The problem here, is that the computer, works
internally in a different number system called the
binary number system, and there's no exact representation
for 4.35 in that system. It's kind of
similar to your pocket calculator. When you divide
ten by three, you get 3.3333 and so
on. And then when you multiply again with
three, you would get 9.999999 and so on.
And the reason is that there is no
exact representation for the fraction ten over three
in the decimal system. Now as programmers, we
don't usually worry about the detail reasons why these
round of errors occur, we just have the
general intuition that floating point numbers are a little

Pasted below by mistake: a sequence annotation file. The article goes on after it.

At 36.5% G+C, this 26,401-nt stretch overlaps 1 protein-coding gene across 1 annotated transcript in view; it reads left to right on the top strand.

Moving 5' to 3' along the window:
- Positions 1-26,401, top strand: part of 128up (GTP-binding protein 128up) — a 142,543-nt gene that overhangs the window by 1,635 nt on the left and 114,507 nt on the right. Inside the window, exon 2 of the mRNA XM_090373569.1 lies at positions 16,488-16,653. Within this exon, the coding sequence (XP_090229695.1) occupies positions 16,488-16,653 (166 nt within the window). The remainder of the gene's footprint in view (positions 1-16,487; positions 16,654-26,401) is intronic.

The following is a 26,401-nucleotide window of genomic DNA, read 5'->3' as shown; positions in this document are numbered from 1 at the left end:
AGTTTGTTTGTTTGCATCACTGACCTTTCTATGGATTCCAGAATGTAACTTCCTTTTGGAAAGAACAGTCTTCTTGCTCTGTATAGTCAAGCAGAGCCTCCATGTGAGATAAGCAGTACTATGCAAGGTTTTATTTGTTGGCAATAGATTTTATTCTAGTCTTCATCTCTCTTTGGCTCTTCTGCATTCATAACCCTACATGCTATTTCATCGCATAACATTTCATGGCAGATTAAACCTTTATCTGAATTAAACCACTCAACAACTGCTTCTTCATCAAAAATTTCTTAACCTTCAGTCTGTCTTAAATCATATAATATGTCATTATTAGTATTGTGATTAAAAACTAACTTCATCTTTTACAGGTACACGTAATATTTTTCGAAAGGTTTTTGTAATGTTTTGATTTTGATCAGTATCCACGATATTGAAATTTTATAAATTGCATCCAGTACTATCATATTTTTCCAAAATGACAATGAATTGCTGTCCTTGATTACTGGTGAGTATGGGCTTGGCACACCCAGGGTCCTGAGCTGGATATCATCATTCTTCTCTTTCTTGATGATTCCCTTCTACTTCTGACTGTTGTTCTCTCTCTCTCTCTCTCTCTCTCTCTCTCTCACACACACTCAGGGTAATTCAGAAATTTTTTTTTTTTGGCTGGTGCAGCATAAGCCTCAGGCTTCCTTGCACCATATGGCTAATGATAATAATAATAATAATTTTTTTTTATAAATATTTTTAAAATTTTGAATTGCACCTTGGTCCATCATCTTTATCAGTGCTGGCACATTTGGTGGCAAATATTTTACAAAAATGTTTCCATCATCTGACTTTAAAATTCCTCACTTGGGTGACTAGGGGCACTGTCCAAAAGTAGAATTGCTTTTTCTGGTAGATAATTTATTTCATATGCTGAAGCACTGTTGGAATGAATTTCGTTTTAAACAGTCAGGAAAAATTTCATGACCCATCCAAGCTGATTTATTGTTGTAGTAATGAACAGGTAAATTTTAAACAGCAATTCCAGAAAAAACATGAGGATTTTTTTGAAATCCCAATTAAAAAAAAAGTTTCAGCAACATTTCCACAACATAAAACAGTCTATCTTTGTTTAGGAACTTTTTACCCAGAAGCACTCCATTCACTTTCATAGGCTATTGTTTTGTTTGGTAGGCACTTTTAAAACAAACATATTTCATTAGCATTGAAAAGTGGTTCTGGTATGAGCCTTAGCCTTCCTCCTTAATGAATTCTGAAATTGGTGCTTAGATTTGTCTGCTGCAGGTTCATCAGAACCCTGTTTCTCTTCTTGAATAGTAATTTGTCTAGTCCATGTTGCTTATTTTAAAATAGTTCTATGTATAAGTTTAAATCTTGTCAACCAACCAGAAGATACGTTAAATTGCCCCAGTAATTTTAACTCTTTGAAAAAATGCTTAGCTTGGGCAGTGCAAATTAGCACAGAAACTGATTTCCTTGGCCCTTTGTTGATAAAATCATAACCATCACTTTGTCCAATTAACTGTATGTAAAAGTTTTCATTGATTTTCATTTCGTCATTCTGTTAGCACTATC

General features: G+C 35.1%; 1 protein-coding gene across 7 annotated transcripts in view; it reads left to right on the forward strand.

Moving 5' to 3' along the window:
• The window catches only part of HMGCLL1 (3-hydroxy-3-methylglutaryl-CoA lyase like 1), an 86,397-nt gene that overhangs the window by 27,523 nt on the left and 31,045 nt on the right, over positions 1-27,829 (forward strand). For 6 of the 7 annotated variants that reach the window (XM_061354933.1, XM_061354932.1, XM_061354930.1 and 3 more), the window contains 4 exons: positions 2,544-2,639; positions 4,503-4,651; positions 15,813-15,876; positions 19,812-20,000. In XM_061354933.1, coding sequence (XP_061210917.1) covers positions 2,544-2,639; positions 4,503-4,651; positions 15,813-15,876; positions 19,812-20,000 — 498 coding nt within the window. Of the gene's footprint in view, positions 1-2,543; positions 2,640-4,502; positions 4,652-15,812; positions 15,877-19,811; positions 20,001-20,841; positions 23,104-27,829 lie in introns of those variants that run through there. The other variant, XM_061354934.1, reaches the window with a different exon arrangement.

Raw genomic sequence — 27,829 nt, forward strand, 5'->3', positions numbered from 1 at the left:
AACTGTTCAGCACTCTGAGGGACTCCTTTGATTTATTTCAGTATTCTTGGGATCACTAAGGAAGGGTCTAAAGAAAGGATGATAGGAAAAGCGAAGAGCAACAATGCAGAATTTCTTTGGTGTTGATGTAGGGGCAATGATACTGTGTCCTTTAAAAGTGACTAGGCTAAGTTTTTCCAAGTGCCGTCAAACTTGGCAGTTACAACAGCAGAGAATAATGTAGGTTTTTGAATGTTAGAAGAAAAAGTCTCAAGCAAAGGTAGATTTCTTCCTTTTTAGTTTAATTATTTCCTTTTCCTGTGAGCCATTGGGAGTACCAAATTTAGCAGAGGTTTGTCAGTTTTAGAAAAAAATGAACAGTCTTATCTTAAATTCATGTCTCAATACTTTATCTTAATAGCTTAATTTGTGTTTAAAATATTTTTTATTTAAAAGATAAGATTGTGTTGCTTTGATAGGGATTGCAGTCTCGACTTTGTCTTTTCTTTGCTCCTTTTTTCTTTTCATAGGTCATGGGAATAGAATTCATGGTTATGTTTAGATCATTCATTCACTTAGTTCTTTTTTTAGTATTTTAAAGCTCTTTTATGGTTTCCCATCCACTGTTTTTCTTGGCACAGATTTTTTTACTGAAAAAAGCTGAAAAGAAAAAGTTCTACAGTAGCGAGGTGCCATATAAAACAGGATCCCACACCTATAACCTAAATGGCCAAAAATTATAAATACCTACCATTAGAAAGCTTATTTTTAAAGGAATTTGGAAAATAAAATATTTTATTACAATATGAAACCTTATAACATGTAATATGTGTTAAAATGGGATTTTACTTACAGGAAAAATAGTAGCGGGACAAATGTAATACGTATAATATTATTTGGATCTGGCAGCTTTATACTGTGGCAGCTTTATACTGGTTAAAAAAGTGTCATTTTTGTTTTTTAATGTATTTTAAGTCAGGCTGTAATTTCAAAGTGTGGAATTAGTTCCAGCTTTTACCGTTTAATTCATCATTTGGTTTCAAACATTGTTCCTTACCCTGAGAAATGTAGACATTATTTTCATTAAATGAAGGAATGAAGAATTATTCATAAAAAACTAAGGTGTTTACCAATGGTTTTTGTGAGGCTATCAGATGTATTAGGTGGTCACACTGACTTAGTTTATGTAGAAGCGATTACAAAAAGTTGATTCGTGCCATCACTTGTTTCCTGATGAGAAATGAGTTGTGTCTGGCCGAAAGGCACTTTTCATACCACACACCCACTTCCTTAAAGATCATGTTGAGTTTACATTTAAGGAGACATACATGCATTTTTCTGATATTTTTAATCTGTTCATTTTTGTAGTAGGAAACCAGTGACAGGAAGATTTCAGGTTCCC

bit fuzzy. Just like the fuzzy photo over
here, you can't quite rely on every last pixel.
So when you get a number like 434.999 and
so on, that's just something we have to deal with.
Now, in this case, if we don't want to
lose any pennies, the remedy would be to use integers
and work in pennies. If this had been 435
pennies as an integer, a 100 times 435 would not
have been a problem. There are several other number
types in Java that you may need in more technical
situations, we've prepared a fact sheet for you. Go ahead, read through
the worksheet, and then work with Sarah on a few quiz questions